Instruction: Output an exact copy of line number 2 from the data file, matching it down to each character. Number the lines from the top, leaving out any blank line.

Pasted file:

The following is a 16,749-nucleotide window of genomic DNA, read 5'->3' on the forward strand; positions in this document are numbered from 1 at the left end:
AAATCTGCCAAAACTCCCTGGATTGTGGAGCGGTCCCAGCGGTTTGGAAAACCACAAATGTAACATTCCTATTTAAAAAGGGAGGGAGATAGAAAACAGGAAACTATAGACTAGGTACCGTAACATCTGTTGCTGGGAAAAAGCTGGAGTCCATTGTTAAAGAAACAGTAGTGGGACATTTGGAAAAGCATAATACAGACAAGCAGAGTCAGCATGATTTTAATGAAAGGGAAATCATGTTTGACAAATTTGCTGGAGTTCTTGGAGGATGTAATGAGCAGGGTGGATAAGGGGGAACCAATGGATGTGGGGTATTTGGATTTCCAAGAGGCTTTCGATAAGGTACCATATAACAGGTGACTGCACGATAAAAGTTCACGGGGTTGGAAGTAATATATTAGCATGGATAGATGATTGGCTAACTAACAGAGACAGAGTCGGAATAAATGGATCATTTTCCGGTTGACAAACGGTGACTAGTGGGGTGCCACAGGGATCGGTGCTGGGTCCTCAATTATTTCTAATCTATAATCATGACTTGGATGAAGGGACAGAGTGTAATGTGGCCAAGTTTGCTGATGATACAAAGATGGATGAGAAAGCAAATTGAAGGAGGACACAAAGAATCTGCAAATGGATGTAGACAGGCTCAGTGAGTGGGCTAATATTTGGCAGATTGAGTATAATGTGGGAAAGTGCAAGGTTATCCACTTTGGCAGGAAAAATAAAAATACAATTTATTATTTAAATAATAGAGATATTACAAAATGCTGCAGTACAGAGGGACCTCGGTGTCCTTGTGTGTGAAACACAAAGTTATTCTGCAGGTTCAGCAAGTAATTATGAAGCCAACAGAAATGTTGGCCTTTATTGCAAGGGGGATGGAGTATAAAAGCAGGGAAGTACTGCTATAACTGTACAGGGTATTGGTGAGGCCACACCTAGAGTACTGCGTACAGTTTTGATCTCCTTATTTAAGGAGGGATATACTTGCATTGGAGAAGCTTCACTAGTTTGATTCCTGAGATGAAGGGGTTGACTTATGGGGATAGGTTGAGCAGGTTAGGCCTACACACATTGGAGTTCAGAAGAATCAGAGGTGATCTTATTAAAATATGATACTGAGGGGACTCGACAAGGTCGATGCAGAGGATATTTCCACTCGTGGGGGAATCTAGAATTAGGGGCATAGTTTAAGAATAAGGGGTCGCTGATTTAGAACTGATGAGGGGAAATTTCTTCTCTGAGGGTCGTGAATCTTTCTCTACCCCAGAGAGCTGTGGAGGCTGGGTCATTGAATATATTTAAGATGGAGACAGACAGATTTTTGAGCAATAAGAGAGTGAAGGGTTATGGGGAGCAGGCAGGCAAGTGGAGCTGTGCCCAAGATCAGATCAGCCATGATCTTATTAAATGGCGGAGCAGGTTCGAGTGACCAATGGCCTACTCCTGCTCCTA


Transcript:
AAATCTGCCAAAACTCCCTGGATTGTGGAGCGGTCCCAGCGGTTTGGAAAACCACAAATGTAACATTCCTATTTAAAAAGGGAGGGAGATAGAAAACAGGAAACTATAGACTAGGTACCGTAACATCTGTTGCTGGGAAAAAGCTGGAGTCCATTGTTAAAGAAACAGTAGTGGGACATTTGGAAAAGCATAATACAGACAAGCAGAGTCAGCATGATTTTAATGAAAGGGAAATCATGTTTGACAAATTTGCTGGAGTTCTTGGAGGATGTAATGAGCAGGGTGGATAAGGGGGAACCAATGGATGTGGGGTATTTGGATTTCCAAGAGGCTTTCGATAAGGTACCATATAACAGGTGACTGCACGATAAAAGTTCACGGGGTTGGAAGTAATATATTAGCATGGATAGATGATTGGCTAACTAACAGAGACAGAGTCGGAATAAATGGATCATTTTCCGGTTGACAAACGGTGACTAGTGGGGTGCCACAGGGATCGGTGCTGGGTCCTCAATTATTTCTAATCTATAATCATGACTTGGATGAAGGGACAGAGTGTAATGTGGCCAAGTTTGCTGATGATACAAAGATGGATGAGAAAGCAAATTGAAGGAGGACACAAAGAATCTGCAAATGGATGTAGACAGGCTCAGTGAGTGGGCTAATATTTGGCAGATTGAGTATAATGTGGGAAAGTGCAAGGTTATCCACTTTGGCAGGAAAAATAAAAATACAATTTATTATTTAAATAATAGAGATATTACAAAATGCTGCAGTACAGAGGGACCTCGGTGTCCTTGTGTGTGAAACACAAAGTTATTCTGCAGGTTCAGCAAGTAATTATGAAGCCAACAGAAATGTTGGCCTTTATTGCAAGGGGGATGGAGTATAAAAGCAGGGAAGTACTGCTATAACTGTACAGGGTATTGGTGAGGCCACACCTAGAGTACTGCGTACAGTTTTGATCTCCTTATTTAAGGAGGGATATACTTGCATTGGAGAAGCTTCACTAGTTTGATTCCTGAGATGAAGGGGTTGACTTATGGGGATAGGTTGAGCAGGTTAGGCCTACACACATTGGAGTTCAGAAGAATCAGAGGTGATCTTATTAAAATATGATACTGAGGGGACTCGACAAGGTCGATGCAGAGGATATTTCCACTCGTGGGGGAATCTAGAATTAGGGGCATAGTTTAAGAATAAGGGGTCGCTGATTTAGAACTGATGAGGGGAAATTTCTTCTCTGAGGGTCGTGAATCTTTCTCTACCCCAGAGAGCTGTGGAGGCTGGGTCATTGAATATATTTAAGATGGAGACAGACAGATTTTTGAGCAATAAGAGAGTGAAGGGTTATGGGGAGCAGGCAGGCAAGTGGAGCTGTGCCCAAGATCAGATCAGCCATGATCTTATTAAATGGCGGAGCAGGTTCGAGTGACCAATGGCCTACTCCTGCTCCTA